(Updates with website errors in third paragraph.)
Dec. 11 (Bloomberg) -- Kathleen Sebelius, the U.S. Health and Human Services secretary, asked the agency’s inspector general to investigate what went wrong with the Oct. 1 debut of the Obamacare exchanges.
“We need a thorough review of the contractor performance and program management structure that resulted in the flawed launch of the website,” Sebelius said in a blog post today. “I am asking the Inspector General to review the acquisition process, overall program management, and contractor performance and payment issues related to the development and management of the healthcare.gov website.”
The site has been plagued by software errors and delays for two months, spurring criticism by foes of the 2010 health-care law and preventing many Americans from enrolling in new plans. Sebelius, scheduled to testify today before a House subcommittee, also announced the creation of a chief risk officer position within the Centers for Medicare and Medicaid Services that will review purchases and contracts related to information technology.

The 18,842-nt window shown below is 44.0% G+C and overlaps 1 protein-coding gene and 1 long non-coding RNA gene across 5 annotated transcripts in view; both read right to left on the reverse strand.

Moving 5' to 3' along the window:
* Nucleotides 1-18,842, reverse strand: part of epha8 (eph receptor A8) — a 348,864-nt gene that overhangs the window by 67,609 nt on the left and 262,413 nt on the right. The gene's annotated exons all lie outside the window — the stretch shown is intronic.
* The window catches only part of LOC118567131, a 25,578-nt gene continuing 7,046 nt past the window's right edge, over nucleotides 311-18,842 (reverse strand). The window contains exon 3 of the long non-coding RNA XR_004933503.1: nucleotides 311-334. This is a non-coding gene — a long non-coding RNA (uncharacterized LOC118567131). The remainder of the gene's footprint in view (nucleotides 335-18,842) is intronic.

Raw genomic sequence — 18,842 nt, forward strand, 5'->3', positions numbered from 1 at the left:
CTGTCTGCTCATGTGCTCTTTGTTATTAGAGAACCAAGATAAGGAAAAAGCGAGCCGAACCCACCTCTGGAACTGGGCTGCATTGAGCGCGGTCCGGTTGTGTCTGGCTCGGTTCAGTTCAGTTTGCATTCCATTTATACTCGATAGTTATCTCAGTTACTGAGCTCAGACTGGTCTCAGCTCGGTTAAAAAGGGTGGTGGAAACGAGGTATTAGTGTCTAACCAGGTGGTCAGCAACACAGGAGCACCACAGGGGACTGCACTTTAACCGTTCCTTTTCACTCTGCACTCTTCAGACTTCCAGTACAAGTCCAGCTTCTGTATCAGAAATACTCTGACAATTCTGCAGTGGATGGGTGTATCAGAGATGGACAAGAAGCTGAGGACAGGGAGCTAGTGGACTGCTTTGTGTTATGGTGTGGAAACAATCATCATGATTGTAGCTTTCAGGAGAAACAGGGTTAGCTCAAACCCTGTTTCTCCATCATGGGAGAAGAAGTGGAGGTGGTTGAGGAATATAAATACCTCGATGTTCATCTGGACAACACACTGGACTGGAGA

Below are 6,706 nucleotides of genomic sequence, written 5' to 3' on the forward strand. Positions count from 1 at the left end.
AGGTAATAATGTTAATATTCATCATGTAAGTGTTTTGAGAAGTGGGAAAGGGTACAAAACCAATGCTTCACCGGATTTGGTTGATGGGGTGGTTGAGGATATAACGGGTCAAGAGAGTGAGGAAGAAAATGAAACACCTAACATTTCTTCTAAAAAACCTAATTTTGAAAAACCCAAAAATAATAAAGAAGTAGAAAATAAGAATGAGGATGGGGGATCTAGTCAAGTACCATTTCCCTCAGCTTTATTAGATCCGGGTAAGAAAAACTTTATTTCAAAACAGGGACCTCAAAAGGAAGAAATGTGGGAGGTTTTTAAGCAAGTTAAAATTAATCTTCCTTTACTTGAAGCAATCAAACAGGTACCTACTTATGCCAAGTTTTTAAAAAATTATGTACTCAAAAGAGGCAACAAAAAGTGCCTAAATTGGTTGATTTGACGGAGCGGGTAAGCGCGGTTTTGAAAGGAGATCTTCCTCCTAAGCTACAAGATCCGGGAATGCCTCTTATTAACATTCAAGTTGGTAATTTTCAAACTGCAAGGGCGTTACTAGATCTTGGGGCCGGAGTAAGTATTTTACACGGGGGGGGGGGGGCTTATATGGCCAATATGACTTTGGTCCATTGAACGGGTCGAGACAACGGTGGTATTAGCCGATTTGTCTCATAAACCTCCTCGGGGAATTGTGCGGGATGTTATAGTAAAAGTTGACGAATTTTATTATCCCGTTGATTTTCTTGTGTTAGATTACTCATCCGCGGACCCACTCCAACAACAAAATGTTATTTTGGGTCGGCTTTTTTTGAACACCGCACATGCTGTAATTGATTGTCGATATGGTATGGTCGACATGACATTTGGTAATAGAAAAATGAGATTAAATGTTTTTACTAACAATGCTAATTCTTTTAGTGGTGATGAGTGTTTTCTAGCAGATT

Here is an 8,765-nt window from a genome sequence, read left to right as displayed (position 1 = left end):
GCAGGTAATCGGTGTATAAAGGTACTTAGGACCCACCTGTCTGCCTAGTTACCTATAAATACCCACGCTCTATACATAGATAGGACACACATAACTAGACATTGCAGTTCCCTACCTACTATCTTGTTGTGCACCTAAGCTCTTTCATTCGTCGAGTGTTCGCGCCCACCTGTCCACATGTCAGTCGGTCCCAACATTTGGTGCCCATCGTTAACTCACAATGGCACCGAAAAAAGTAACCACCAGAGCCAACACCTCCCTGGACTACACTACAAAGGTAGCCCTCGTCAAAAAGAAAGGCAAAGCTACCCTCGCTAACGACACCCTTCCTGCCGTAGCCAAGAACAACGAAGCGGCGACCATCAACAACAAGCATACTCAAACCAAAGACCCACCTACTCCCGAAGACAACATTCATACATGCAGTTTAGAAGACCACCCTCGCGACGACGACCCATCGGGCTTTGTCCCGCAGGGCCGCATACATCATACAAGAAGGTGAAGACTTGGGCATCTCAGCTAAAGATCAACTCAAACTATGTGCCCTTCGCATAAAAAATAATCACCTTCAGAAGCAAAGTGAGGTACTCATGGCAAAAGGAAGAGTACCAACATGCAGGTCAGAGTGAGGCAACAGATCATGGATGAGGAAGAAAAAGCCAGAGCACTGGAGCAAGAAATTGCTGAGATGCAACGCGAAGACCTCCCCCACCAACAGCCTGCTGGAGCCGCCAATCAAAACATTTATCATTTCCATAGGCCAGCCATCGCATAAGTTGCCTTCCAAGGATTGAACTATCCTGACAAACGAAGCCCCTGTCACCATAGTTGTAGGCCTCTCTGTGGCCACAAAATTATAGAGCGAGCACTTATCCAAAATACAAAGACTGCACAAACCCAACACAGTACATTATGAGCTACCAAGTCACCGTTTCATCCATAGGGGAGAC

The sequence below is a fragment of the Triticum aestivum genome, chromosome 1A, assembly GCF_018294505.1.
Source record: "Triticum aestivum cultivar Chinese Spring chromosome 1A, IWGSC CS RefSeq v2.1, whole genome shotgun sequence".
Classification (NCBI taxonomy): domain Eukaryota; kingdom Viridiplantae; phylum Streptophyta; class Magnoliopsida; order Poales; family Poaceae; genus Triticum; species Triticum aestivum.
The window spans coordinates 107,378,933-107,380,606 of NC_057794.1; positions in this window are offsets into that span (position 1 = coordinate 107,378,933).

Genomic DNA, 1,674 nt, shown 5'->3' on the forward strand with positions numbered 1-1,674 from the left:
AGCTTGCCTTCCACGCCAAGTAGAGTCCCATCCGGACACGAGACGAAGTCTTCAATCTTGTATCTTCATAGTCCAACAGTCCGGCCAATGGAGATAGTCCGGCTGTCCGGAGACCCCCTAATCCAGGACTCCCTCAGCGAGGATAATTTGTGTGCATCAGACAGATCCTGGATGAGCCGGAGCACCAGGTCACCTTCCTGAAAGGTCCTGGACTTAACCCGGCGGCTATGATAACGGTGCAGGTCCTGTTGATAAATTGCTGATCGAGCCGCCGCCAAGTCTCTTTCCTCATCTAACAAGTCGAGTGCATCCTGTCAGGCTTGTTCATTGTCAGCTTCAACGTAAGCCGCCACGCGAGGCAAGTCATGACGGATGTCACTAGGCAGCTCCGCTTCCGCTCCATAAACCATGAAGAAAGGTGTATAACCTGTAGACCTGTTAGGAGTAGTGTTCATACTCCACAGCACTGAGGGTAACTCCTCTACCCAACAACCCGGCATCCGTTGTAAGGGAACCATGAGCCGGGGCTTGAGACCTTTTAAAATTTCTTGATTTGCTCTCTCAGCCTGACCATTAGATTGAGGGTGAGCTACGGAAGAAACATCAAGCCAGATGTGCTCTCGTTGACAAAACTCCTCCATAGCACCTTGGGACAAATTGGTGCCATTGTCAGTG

The federal health website covers 36 states while 14 states created their own online marketplaces for people to shop for insurance with the help of government subsidies. The exchanges are at the core of the Patient Protection and Affordable Care Act of 2010 known as Obamacare that seeks to provide access to health coverage for many of the country’s estimated 48 million uninsured. The law requires most Americans to sign up for a health plan by March 31 or pay a fine of as much as 1 percent of income.
“We will take action to address the Inspector General’s findings,” Sebelius said today. She previously testified before the House on Oct. 30, when she apologized for the site’s flaws.
--With assistance from Alex Wayne in Washington and Alex Nussbaum in New York. Editors: Bruce Rule, Romaine Bostick